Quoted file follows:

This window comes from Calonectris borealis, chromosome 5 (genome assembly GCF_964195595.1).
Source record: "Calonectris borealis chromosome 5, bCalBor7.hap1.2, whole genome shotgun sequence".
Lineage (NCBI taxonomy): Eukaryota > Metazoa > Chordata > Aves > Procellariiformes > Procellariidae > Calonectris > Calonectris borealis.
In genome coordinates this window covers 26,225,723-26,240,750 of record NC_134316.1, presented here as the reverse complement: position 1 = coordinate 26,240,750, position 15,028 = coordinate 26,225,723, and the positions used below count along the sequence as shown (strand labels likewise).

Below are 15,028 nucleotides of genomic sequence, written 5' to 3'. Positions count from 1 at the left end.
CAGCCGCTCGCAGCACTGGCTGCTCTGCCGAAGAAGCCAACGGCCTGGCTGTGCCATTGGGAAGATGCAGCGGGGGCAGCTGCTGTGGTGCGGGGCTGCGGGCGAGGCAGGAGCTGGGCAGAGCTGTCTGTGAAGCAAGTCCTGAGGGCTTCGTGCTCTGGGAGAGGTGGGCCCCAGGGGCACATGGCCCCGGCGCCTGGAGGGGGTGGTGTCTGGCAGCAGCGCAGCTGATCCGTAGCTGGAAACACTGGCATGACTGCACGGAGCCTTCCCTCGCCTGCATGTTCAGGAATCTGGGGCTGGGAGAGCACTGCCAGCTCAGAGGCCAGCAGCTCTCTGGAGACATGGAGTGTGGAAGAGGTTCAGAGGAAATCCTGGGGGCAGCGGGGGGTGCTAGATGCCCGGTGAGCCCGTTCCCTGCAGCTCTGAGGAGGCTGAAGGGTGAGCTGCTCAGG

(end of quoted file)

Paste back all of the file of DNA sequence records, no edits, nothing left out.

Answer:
This window comes from Calonectris borealis, chromosome 5 (genome assembly GCF_964195595.1).
Source record: "Calonectris borealis chromosome 5, bCalBor7.hap1.2, whole genome shotgun sequence".
Lineage (NCBI taxonomy): Eukaryota > Metazoa > Chordata > Aves > Procellariiformes > Procellariidae > Calonectris > Calonectris borealis.
In genome coordinates this window covers 26,225,723-26,240,750 of record NC_134316.1, presented here as the reverse complement: position 1 = coordinate 26,240,750, position 15,028 = coordinate 26,225,723, and the positions used below count along the sequence as shown (strand labels likewise).

Below are 15,028 nucleotides of genomic sequence, written 5' to 3'. Positions count from 1 at the left end.
CAGCCGCTCGCAGCACTGGCTGCTCTGCCGAAGAAGCCAACGGCCTGGCTGTGCCATTGGGAAGATGCAGCGGGGGCAGCTGCTGTGGTGCGGGGCTGCGGGCGAGGCAGGAGCTGGGCAGAGCTGTCTGTGAAGCAAGTCCTGAGGGCTTCGTGCTCTGGGAGAGGTGGGCCCCAGGGGCACATGGCCCCGGCGCCTGGAGGGGGTGGTGTCTGGCAGCAGCGCAGCTGATCCGTAGCTGGAAACACTGGCATGACTGCACGGAGCCTTCCCTCGCCTGCATGTTCAGGAATCTGGGGCTGGGAGAGCACTGCCAGCTCAGAGGCCAGCAGCTCTCTGGAGACATGGAGTGTGGAAGAGGTTCAGAGGAAATCCTGGGGGCAGCGGGGGGTGCTAGATGCCCGGTGAGCCCGTTCCCTGCAGCTCTGAGGAGGCTGAAGGGTGAGCTGCTCAGG